Is there really a link between great artistic talent and mental illness, especially in comedy?
This week, we lost a great entertainer in the form of Robin Williams. I wanted to take a step back from my normal innovation-focused blog posts and cover a topic which is in many ways more important: mental health.
My favorite memory of Robin Williams is probably his voice of the Genie in Aladdin. I loved it as a child, and it encapsulates so much of what made people fall in love with him: a 1000-joke-an-hour high-octane manic rollercoaster ride with no room for embarrassment, which you could also see in his standup and late-night-TV appearances.
The news coming out about Robin Williams is that he committed suicide after suffering from depression. The man who made millions laugh was tortured by demons on the inside. And in the world of comedy, he is unfortunately not alone in this aspect. Other notable comedians who died young due to suicide or substance abuse include:
- John Belushi
- Chris Farley
- Richard Jeni
- Mitch Hedberg
However, add to that list some famous comics who have also admitted openly to suffering from mental health problems like depression and you can add in Jim Carrey, Stephen Fry, Dave Chapelle, Spike Milligan, Peter Sellers and many others.
So is there any truth to this myth of the Sad Clown, happy on the outside but struggling on the inside?
And what about the myth of the tormented artist? Do mental health issues in fact go hand in hand with creativity?
The first thing to realise is that part of the perception is due to the fact that entertainers or famous artists are by definition known by more people than the average profession. They, along with professions like sports and politics, rely on them becoming known by people outside their immediate circle of friends, and outside of their own profession (most current famous scientists are well-known by other scientists rather than the average man on the steet). The importance of this fact is that when someone asks for an example of a condition, such as mental illness, the answers people give are most likely to be from famous people, and in this case especially famous artists like Vincent Van Gogh or Virginia Woolf. Because the famous examples come from the artistic community, people then begin to see a pattern.
This has also led to some research which has aimed to find a link between mental illness and creativity. For example, Nancy Andreasen found that 80% of the writers she interviewed had some form of mood disorder (like bi-polar or depression), compared to 30% of a control study. However, studies like this have been heavily criticised within the scientific community for using a small sample set which is biased to find the result you are looking for.
In fact, large scale studies of 1.2 million people in Sweden over 40 years, found no major difference in the likelihood of suffering mental illnesses between people working in professions requiring creativity and those that do not.
Mental illness does not make someone more likely to join a creative profession, and is not more prevalent in the creative professions than average.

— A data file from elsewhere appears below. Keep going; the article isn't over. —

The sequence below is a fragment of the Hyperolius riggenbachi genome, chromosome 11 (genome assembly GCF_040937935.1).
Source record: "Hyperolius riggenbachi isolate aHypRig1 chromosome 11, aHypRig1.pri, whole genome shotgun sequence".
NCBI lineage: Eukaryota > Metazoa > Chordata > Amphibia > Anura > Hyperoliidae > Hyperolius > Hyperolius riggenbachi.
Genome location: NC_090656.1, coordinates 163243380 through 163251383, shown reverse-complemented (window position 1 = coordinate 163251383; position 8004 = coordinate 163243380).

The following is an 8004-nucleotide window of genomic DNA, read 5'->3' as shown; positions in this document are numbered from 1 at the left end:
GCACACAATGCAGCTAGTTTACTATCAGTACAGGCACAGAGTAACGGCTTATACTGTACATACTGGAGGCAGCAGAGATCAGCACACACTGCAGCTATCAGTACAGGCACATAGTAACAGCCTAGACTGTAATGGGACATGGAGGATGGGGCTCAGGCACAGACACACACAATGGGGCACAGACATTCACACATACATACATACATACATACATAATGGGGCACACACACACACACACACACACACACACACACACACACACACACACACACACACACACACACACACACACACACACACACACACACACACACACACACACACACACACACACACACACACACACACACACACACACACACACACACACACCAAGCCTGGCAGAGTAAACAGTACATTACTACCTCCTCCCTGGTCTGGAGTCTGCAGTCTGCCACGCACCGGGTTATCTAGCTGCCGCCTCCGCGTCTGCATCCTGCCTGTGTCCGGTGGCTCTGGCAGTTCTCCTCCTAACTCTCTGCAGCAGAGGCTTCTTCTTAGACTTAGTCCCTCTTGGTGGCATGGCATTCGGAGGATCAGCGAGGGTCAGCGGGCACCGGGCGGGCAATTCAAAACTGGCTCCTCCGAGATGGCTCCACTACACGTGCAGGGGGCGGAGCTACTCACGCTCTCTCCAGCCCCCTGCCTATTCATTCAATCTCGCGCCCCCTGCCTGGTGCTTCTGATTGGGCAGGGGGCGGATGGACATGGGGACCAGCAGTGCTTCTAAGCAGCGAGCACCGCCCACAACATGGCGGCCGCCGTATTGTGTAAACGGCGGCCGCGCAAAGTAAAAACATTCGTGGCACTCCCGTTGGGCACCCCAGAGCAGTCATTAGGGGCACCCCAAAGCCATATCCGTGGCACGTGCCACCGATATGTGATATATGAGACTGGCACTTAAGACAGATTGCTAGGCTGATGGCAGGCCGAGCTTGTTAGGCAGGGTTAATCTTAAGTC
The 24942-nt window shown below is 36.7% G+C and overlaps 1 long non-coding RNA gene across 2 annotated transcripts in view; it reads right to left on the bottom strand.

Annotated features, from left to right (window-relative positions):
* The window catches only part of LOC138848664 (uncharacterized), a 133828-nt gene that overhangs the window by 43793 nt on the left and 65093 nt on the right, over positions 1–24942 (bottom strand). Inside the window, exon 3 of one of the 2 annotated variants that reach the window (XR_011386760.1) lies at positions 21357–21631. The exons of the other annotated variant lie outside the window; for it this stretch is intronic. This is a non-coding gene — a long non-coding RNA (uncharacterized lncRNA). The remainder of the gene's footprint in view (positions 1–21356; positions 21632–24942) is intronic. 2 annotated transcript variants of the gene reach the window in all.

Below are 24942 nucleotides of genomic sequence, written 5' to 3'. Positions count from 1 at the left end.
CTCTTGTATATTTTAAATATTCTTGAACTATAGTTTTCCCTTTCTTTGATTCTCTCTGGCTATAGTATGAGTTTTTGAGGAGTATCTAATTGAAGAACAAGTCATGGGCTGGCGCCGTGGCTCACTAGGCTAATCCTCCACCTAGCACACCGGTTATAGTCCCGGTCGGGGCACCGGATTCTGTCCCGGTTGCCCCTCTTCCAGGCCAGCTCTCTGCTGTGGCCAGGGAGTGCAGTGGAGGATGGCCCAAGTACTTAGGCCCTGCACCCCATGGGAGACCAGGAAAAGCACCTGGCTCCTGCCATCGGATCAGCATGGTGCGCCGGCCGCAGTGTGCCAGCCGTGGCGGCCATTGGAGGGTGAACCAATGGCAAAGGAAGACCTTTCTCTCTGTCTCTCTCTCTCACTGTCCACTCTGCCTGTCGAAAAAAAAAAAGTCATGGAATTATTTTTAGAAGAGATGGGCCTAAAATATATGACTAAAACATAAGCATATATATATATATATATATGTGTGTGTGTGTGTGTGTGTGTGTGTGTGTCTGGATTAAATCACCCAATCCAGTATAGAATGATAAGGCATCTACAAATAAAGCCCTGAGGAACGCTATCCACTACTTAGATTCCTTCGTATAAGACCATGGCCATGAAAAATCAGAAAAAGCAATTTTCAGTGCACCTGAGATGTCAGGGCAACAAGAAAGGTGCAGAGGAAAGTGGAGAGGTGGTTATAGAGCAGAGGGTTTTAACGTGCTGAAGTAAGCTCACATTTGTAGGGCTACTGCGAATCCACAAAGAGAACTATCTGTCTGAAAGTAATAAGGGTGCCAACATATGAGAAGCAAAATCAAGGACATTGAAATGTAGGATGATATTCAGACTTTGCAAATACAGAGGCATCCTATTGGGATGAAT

However, there is one very interesting aspect which the study also revealed. Scott Barry Kaufman did a wonderful analysis of the study, and notes the shocking insight that people in the creative professions were much more likely to have a first-degree relative with a mental disorder (like schizophrenia, autism, bipolar disorder and anorexia nervosa). There could therefore be some evidence to the concept of being around someone with a mental disorder (to some degree) growing up potentially enhancing your own brain’s ability to continue seeing things in a novel way and forming new connections between existing ideas, but at the same time maintaining its protective factors necessary to steer the chaotic, potentially creative storm.
Psychosis in Comedians
And finally, this brings us to comedians. A very specific subset of artists. A May 2014 study in the British Journal of Psychology titled Psychotic Traits in Comedians asked 523 comedians from the US, UK and Australia, (and also 364 actors and 831 random people) questions which were used to measure four sets of psychotic traits:
- Unusual experiences (belief in telepathy and paranormal events)
- Cognitive disorganisation (distractibility and difficulty in focusing thoughts)
- Introvertive anhedonia (reduced ability to feel social and physical pleasure, including an avoidance of intimacy)
- Impulsive non-conformity (tendency towards impulsive, antisocial behaviour)
The study found that comedians did in fact score higher on each one of these traits than the general population, indicating they are more prone to psychosis.
Comedians apparently do suffer from psychotic traits more than the average population.
Why comedians? It’s hard to say. Perhaps it’s down to the positive feeling you get when you can make other people laugh. Having myself been an improvised comedian, I can tell you of the sheer joy and pride you feel when you can make a room full of people happy, even if it’s just temporarily. When you read interviews with a lot of famous comedians, often they will talk about how they used humour and comedy as a crutch, to take them away from feelings of insecurity. Some of the comedians who have admitted to feeling depressed have even described performing comedy as a way of escaping the painful situation they were feeling in their own lives. When they were on stage, they could pretend to be this positive, happy person.
Unfortunately, Robin Williams’ depression was so severe that it destroyed him from the inside out. The world has lost a great man.
Don’t forget, if you’re ever feeling the pressure of the world, there are phone lines you can call to speak to someone. Some of them are listed here.
What are your favorite Robin Williams memories? Let me know in the comments: